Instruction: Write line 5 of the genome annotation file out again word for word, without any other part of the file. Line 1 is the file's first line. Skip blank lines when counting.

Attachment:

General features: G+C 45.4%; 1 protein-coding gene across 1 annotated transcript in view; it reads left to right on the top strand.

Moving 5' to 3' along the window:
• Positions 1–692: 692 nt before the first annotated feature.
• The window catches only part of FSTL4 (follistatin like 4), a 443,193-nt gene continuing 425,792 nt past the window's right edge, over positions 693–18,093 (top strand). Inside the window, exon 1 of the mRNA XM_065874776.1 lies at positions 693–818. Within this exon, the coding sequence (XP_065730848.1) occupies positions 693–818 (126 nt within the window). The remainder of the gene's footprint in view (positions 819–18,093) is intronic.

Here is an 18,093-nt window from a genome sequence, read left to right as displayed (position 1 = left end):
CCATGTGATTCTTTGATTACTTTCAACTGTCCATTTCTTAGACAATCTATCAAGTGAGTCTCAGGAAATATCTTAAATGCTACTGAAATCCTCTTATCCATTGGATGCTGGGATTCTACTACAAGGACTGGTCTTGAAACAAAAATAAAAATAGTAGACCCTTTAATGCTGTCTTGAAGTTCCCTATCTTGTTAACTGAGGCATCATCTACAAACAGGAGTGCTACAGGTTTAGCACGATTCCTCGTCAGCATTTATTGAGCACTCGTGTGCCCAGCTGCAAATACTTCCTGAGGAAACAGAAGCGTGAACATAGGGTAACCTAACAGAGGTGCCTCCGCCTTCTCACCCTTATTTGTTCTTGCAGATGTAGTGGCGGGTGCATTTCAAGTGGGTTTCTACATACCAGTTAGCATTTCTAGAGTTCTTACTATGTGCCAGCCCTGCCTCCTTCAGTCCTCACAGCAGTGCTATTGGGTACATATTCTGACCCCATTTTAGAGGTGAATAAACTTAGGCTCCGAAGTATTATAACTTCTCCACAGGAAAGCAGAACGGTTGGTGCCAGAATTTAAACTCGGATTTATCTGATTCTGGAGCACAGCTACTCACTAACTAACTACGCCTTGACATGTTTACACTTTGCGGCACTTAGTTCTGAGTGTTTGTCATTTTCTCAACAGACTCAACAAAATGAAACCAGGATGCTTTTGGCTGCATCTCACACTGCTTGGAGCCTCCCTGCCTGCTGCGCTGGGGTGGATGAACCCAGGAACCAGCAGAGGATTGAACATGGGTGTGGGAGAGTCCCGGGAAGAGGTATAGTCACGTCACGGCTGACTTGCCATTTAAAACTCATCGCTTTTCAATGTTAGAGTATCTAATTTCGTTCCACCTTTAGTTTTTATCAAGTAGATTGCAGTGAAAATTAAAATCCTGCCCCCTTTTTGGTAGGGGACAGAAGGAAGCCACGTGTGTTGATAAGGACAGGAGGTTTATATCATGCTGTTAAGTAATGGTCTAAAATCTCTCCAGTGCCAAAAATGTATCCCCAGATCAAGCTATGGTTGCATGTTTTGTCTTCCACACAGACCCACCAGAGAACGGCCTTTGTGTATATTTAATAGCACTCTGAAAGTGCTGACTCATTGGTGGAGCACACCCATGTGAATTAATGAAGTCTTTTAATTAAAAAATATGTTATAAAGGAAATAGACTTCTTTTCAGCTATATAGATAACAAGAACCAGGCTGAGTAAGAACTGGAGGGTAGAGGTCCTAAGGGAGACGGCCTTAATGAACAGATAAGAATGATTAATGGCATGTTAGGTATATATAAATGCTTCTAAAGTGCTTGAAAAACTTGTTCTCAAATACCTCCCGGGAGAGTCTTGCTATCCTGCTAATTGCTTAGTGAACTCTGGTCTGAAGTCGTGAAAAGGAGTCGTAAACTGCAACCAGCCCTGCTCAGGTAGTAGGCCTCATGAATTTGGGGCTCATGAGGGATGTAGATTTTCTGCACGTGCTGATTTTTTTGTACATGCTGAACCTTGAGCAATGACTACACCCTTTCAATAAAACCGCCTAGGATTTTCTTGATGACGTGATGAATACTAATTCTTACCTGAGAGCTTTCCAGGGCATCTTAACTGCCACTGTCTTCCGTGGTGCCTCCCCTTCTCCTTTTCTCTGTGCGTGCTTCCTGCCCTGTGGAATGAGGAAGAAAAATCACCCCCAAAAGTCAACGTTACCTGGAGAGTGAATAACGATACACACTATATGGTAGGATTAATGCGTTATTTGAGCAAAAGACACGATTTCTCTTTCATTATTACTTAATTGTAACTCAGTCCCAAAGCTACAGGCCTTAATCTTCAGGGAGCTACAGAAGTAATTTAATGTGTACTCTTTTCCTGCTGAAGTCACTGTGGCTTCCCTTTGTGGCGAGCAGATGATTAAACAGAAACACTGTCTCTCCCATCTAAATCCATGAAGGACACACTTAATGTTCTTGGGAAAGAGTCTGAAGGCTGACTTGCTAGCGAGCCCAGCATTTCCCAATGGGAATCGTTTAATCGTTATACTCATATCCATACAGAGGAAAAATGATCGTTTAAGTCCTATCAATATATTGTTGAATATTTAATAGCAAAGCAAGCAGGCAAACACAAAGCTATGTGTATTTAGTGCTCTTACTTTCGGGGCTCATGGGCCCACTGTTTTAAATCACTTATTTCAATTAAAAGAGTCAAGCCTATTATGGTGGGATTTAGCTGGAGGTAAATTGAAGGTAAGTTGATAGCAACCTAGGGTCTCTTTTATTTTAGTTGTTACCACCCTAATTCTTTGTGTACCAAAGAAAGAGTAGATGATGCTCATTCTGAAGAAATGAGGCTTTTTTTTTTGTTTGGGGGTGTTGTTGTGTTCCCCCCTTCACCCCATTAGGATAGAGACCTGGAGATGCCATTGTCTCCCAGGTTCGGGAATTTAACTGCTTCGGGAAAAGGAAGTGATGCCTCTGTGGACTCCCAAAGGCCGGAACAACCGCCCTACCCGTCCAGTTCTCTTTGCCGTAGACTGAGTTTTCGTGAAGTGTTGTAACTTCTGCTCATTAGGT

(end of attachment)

Here is an 18,093-nt window from a genome sequence, read left to right as displayed (position 1 = left end):